Creepy Classic Dystopian Is Great Read While You Are Waiting For The Catching Fire Movie

Feed

Feed by M.T. Anderson was the definitive dystopian book before the Hunger Games exploded.  I am looking forward to meeting him next week so I finally read this book.  I’d been planning to read it forever.  Titus is a teen who lives in a world where all internet, TV and any other technology you can dream of downloads right into his brain via “the feed.”  Titus thinks nothing of taking a trip to the moon with his buddies to unwind.  During that trip a hacker taps Titus and his friends on their shoulders and shuts down the feed. During this trip, Titus meets Violet and she has a way of looking at the world that is different than him and his friends.   Feed has one of my favorite first lines in all of YA lit, “We went to the moon to have fun, but the moon turned out to completely suck.”  Anderson was ahead of his time.  While reading this book, I can’t help think of modern technology.  The new operating system of the iphone comes to mind.  Are we catching up with Anderson’s dystopian world?  It makes for fascinating discussion.  There is a discussion about cutting down a forest to build an air factory.  The meat farm is especially creepy.  This book is filled with interesting irony.

Some ideas for discussing with teens:

If the feed was an option for you, would you want it if it was the newest must have thing?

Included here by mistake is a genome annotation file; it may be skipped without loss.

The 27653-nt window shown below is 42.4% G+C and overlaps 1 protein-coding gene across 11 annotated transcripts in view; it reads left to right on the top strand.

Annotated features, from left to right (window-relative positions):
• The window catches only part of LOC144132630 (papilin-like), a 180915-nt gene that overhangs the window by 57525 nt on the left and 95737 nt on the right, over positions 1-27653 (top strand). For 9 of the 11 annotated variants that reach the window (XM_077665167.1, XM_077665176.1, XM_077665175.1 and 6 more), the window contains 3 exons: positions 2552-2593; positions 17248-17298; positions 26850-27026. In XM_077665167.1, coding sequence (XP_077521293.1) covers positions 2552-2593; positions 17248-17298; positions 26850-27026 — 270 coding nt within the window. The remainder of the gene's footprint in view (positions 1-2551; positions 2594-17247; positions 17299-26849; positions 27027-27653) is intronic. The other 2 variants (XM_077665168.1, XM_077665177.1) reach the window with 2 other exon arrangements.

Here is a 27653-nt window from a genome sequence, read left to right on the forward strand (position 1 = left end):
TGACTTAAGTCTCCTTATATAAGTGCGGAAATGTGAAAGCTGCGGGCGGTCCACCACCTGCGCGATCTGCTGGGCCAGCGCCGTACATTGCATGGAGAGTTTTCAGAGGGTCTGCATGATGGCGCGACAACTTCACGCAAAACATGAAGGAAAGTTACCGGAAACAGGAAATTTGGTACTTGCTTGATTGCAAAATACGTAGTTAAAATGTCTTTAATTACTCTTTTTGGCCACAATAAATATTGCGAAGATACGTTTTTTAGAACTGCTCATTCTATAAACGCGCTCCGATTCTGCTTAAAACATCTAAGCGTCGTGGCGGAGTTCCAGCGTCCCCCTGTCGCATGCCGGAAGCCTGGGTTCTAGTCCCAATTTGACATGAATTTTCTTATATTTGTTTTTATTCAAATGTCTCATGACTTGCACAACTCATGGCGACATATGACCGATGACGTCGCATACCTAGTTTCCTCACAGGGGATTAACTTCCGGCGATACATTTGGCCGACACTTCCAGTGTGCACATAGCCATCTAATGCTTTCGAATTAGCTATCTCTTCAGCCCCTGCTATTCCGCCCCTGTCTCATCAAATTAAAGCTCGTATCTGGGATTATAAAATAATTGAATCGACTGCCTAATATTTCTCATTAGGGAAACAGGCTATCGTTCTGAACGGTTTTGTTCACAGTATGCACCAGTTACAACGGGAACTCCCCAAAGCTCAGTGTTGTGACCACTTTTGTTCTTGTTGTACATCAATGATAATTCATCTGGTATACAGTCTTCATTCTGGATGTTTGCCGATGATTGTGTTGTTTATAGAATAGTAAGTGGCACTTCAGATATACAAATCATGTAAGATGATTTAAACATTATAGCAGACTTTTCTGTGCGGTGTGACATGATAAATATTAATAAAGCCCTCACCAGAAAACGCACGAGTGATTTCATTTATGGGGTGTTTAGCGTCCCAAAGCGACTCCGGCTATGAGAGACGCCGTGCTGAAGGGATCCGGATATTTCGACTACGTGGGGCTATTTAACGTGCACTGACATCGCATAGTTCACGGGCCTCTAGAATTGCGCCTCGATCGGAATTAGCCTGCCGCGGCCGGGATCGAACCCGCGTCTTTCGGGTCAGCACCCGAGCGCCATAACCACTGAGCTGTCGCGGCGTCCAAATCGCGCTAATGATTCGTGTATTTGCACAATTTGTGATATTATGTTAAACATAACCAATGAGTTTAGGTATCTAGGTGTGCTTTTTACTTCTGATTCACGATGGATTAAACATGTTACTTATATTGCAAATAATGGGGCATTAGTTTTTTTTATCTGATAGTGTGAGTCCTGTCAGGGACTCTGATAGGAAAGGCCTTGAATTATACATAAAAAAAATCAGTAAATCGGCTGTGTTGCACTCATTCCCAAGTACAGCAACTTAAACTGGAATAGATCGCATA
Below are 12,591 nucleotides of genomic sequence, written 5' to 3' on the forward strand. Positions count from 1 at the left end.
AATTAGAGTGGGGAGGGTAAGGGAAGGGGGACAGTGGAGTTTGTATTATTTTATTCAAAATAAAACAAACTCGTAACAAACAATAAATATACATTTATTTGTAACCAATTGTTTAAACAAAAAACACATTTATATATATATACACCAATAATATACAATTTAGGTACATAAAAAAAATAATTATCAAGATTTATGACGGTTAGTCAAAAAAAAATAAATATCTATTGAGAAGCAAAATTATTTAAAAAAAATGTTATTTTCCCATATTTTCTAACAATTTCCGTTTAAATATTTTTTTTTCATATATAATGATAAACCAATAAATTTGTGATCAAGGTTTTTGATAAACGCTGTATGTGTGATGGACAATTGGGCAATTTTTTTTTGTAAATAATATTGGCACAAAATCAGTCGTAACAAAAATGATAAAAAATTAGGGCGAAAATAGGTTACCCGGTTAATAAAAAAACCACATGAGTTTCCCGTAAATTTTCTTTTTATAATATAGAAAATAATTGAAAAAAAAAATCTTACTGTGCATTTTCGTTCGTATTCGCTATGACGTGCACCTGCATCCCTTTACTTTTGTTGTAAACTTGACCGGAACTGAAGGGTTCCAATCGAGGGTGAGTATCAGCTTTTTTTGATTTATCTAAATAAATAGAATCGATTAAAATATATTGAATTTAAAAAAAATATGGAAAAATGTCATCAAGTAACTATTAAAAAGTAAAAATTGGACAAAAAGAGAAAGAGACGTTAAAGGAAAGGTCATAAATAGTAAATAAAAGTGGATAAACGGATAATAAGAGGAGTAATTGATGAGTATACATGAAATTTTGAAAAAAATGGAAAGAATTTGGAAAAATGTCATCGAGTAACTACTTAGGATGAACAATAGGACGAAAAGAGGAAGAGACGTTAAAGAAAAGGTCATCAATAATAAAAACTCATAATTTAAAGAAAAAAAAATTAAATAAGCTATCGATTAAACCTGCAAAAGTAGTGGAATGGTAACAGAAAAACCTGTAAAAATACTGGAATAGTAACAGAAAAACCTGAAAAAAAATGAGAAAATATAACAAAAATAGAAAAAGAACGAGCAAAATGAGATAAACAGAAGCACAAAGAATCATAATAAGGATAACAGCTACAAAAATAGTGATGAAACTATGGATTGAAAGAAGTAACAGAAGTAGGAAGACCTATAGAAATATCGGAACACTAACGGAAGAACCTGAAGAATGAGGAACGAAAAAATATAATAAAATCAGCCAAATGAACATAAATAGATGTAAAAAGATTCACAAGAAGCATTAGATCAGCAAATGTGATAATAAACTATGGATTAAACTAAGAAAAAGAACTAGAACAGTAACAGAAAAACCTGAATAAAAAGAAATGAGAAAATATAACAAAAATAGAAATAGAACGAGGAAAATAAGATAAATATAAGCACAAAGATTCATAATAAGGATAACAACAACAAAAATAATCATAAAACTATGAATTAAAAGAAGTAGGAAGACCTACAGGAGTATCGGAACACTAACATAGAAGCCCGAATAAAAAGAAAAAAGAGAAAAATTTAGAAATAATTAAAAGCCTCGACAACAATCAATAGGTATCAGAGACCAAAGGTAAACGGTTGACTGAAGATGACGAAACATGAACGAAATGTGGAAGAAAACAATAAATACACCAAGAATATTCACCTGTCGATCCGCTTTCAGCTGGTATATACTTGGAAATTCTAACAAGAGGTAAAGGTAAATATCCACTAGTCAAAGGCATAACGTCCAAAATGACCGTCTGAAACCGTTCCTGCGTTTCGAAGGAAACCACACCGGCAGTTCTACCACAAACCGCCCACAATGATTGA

Discuss how the feed compares to our current technology such as smart phones and tablets.

Talk about their visit to the farm.  How is it the same or different than other farms you may have visited?

Discuss this passage, “It’s like a spiral: They keep making everything more basic so it will appeal to everyone.  And gradually, everyone gets used to everything being basic, so we get less and less varied as people, more simple.  So the corps make everything even simpler.  And it goes on and on.”  (Pg. 97)

Discuss this passage, “When no one was going to pay for the public schools anymore and they were all like filled with guns and drugs and English teachers who were really pimps and stuff, some of the big media congloms got together and gave all this money and bought the schools so that all of them could have computers and pizza for lunch and stuff, which they gave for free, and now we do stuff in classes about how to work technology and how to find bargains and what’s the best way to get a job and how to decorate our bedroom.” (Pg. 110)

Discuss how Violet said everything was better if you delayed it on page 143.

Talk about Violet’s father’s unusual way of talking so that vocabulary is not lost.  Talk about how language changes with each generation.

What does Titus mean when he says Violet, “It sometimes feels like you’re watching us, instead of being us.” (pg. 168)

Talk about how Quendy gets lenticels.  Why would someone do that to themselves?

Discuss Violet’s rant on page 202.

Discuss the conversation between Titus and Violet’s father when he says, “We Americans are interested only in the consumption of our products.  We have no interest in how they are produced and what happens to them.” (pg. 290)